Saturn's moon Rhea looms "over" a smaller and more distant Epimetheus against a striking background of planet and rings.
The two moons aren't actually close to each other. The view was obtained at a distance of approximately 1.2 million kilometers (746,000 miles) from Rhea and 1.6 million kilometers (994,000 miles) from Epimetheus.
Lit terrain seen here is in the area between the trailing hemisphere and anti-Saturn side of Rhea (1,528 kilometers, or 949 miles across). Lit terrain seen on Epimetheus (113 kilometers, or 70 miles across) is mostly on the Saturn-facing side. This view looks toward the sunlit side of the rings from just above the ringplane.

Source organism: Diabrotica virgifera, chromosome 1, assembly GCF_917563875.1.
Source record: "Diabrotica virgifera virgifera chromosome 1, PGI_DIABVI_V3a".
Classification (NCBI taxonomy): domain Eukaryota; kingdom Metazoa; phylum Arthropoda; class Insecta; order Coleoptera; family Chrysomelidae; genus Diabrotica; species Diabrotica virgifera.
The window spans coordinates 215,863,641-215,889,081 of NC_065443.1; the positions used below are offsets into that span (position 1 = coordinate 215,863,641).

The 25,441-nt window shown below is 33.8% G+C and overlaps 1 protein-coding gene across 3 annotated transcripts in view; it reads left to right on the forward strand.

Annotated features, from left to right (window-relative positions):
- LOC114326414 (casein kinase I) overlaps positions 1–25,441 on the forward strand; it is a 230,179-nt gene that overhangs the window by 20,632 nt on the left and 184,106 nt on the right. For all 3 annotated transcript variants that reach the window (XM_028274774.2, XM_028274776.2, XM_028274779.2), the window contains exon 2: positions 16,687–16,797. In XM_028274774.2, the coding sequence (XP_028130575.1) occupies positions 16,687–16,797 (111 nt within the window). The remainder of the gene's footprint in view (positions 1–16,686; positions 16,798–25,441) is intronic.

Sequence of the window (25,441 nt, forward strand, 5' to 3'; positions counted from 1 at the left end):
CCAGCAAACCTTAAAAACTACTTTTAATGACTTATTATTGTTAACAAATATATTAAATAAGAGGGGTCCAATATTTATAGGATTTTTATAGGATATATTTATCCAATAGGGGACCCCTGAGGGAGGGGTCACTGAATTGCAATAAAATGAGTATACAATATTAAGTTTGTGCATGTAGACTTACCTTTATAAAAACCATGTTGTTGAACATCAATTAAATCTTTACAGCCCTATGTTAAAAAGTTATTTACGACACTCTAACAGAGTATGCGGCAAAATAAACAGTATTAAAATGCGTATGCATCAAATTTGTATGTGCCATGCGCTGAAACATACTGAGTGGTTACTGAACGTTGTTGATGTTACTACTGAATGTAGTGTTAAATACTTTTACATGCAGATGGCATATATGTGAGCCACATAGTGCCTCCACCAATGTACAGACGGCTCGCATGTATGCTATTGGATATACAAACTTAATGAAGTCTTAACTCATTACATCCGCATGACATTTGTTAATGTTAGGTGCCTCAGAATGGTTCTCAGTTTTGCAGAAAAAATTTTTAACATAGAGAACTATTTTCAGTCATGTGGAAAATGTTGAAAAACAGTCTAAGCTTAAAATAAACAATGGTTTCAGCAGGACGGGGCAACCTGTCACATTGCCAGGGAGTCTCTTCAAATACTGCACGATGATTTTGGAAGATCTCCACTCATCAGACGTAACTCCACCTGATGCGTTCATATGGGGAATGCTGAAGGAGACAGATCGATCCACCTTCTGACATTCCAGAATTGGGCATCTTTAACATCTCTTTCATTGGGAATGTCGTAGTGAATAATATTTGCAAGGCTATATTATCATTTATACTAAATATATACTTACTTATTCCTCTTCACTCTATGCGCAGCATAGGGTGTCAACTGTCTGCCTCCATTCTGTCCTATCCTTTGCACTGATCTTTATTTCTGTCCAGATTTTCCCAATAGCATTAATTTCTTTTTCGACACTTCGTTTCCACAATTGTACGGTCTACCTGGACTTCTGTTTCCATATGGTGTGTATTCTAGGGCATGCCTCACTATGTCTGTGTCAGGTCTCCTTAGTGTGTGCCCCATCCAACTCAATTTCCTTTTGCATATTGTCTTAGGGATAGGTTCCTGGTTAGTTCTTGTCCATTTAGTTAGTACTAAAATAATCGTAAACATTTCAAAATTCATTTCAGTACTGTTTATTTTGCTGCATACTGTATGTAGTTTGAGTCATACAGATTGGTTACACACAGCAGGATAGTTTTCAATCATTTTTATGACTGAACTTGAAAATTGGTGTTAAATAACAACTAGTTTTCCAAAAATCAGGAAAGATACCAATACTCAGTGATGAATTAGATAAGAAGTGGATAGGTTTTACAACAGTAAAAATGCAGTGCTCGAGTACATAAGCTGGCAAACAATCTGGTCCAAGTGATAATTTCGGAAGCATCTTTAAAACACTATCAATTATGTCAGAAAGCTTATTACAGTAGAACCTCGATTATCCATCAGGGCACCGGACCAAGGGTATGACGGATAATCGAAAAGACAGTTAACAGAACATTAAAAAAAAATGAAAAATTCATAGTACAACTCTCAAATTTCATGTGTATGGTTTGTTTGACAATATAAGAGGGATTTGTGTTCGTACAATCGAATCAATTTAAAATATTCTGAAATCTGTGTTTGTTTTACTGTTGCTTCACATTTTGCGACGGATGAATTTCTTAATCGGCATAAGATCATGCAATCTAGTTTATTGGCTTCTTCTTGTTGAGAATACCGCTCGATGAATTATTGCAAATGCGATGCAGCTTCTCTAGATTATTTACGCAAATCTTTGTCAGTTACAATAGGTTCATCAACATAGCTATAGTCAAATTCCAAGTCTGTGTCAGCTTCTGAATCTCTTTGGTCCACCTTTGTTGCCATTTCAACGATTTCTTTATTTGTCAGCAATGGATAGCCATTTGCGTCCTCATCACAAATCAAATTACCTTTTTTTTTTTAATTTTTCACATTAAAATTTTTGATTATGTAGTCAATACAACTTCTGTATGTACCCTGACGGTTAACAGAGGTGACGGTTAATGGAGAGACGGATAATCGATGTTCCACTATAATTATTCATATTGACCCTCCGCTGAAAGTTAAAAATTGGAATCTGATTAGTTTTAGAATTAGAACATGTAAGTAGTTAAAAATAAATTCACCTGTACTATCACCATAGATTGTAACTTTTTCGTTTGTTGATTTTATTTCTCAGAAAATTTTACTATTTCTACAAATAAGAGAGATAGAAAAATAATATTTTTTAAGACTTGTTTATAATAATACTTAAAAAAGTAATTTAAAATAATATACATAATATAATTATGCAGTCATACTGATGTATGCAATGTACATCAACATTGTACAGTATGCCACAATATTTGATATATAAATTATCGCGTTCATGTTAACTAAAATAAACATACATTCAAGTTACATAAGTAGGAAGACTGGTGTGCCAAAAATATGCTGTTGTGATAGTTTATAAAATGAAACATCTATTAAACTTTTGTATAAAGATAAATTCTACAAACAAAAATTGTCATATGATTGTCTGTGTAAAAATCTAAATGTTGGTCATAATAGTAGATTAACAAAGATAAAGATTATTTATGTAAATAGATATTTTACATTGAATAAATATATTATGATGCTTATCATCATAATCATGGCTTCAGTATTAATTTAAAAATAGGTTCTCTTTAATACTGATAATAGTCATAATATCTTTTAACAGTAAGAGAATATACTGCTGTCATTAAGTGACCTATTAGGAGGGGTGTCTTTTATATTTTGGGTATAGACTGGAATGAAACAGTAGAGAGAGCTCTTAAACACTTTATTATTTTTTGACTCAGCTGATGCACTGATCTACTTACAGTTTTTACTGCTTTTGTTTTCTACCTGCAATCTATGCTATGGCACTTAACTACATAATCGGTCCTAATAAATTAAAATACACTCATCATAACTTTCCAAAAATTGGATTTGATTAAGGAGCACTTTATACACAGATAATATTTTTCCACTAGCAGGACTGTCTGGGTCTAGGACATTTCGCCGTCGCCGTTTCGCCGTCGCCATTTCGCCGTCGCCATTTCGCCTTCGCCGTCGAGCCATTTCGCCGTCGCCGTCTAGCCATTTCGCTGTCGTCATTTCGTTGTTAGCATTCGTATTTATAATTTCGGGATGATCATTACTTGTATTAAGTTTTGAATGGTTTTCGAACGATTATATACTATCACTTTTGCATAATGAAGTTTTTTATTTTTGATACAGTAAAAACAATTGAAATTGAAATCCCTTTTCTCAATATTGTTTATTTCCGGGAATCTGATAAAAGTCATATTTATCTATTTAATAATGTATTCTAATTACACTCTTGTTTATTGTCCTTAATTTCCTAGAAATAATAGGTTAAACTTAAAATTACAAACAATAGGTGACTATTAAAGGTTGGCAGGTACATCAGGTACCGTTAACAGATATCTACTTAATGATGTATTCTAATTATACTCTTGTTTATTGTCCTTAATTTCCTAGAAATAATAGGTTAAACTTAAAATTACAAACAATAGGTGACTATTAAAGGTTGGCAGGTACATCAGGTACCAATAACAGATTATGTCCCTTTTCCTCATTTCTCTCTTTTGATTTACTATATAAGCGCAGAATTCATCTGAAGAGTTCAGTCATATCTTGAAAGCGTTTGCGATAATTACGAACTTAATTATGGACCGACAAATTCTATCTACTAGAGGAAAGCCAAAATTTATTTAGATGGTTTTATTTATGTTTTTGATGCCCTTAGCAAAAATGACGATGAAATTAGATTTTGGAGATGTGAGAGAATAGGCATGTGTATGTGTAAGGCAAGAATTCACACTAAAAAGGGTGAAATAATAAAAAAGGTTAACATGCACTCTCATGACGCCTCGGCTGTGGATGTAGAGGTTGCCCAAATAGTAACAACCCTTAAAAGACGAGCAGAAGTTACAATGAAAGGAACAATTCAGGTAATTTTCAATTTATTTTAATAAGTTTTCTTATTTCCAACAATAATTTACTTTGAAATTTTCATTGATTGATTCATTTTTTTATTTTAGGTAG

The image was taken in visible green light with the Cassini spacecraft narrow-angle camera on March 24, 2010. Image scale is 7 kilometers (4 miles) per pixel on Rhea and 10 kilometers (6 miles) per pixel on Epimetheus.
The Cassini-Huygens mission is a cooperative project of NASA, the European Space Agency and the Italian Space Agency. The Jet Propulsion Laboratory, a division of the California Institute of Technology in Pasadena, manages the mission for NASA's Science Mission Directorate, Washington, D.C. The Cassini orbiter and its two onboard cameras were designed, developed and assembled at JPL. The imaging operations center is based at the Space Science Institute in Boulder, Colo.
For more information about the Cassini-Huygens mission visit http://saturn.jpl.nasa.gov/. The Cassini imaging team homepage is at http://ciclops.org.